Manchester United are a team that has lost its soul
United's current woes a result of attitude and application of players and a failure to plan for the long term by the United board
Ole Gunnar Solskjaer looked stumped. “I don’t know,” he said. The question was if some of his players care enough to play for Manchester United. His side had just been embarrassed 4-0 by Everton but for Solskjaer, the manager who has practised the doctrine of United exceptionalism, the idea that some of his charges may think this is just another club, albeit a particularly wealthy one, may have been the cruellest blow.
For three months, Solskjaer did a wonderful job of camouflaging failings. They were laid bare at Goodison Park. The newly anointed manager had logic on his side when he said on Friday that United would not make six summer signings; elite clubs rarely get that many fine recruits in one window. It is not merely a matter of identifying players and pursuing them, not just a question of looking at the probable or definite departures – a category that includes Antonio Valencia, Juan Mata and Ander Herrera – and finding successors. While a clearout is required, United have far too many candidates to go and the criteria will be instructive.
Because some of those with the talent may not have the character and vice versa. Take Ashley Young, subjected to disgraceful racist abuse by United supporters on social media. His crime, in part, was to be outclassed by Lionel Messi. Young, however, is one of United’s deserving overachievers, a man who has prolonged his Old Trafford career by reinventing himself as a full-back and playing wherever various managers have asked. He has been a scapegoat in a dreadful month, but is not his attitude that has been found wanting.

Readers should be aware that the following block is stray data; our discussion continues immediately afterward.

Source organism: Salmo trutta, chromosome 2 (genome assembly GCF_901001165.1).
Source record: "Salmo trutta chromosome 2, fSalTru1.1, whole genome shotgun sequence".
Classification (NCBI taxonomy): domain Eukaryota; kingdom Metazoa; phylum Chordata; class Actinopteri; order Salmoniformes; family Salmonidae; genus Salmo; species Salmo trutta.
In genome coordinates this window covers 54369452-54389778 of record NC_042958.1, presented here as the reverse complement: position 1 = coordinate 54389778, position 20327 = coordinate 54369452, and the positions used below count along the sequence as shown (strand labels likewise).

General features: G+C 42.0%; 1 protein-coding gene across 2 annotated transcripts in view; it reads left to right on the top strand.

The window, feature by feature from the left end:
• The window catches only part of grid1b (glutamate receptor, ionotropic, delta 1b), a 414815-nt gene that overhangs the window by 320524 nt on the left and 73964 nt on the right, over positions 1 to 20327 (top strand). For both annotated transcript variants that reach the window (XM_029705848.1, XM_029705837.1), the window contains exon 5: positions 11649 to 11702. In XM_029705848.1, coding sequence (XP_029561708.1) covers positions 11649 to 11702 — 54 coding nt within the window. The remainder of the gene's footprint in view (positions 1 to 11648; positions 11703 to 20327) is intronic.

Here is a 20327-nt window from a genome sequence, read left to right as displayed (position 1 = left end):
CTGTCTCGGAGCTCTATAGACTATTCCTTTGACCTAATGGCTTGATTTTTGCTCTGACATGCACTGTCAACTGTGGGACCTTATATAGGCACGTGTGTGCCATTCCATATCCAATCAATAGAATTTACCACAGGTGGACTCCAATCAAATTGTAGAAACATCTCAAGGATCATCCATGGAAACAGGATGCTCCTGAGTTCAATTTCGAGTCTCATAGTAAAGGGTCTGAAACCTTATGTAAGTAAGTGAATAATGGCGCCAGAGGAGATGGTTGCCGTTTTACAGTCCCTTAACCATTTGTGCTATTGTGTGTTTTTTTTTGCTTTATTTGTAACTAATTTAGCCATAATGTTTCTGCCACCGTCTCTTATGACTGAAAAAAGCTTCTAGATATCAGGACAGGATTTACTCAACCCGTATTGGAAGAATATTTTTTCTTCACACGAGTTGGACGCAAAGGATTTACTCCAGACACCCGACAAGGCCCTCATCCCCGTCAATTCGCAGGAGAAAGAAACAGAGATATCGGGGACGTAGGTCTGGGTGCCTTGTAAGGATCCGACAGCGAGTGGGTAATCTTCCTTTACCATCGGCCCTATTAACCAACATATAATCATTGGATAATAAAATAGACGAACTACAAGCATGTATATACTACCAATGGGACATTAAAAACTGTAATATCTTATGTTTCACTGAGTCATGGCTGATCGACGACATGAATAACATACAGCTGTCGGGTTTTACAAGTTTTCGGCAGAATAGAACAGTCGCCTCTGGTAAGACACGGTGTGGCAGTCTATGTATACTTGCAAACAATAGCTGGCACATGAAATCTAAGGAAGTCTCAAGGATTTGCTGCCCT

United lack a commanding captain – a problem Jose Mourinho compounded by appointing Valencia skipper – and the worthy Young has tried to step into the breach there, too, but there is a vacuum. The sight of the youngsters Diogo Dalot, Scott McTominay and Victor Lindelof leading the apologies to the travelling supporters on Merseyside was telling. Like Young, McTominay cares but, while he was United’s outstanding player over two legs against Barcelona, that does not automatically mean the midfielder is ready to be the cornerstone of the side.
Yet he offers commitment whereas Paul Pogba, Romelu Lukaku and Anthony Martial, three of the most expensive and gifted, were among the most anaemic at Everton. An ever more error-prone David de Gea may be disillusioned but if his contract stand-off is resolved by his departure, his replacement will probably be inferior.
There are no easy answers, and not merely because Mourinho’s short-termism means United are lumbered with a declining Nemanja Matic and Ed Woodward’s greatest folly means it may be impossible to shift the overpaid, underperforming Alexis Sanchez. With nine players 29 or over, United’s squad profile is not quite right, either. It illustrates how they have failed at long-term planning; incoherent thinking can manifest itself in incoherent performances.
Solskjaer’s innate positivity, his nostalgic belief in what United used to stand for, briefly suggested that recreating a more preferable past was simple. His status as an Old Trafford legend means players cannot be spared blame now. Some have the application, some have the ability, but too few have both. United have become fractured, disunited. Somewhere along the line, amid David Moyes’ painful limitations, Louis van Gaal’s self-defeatingly dull tactics, Mourinho’s toxic negativity, transfer-market missteps and a fixation on fame and money, a side lost its soul.
Their lack of attitude and physical power explain why they have put in far more no-show performances than Mauricio Pochettino’s Tottenham Hotspur or Jurgen Klopp’s Liverpool in recent years. If United were once defined by winning, Solskjaer’s immediate task in a rebuilding job is to ensure that if at least they lose, it is having given everything.
Updated: April 22, 2019 03:49 PM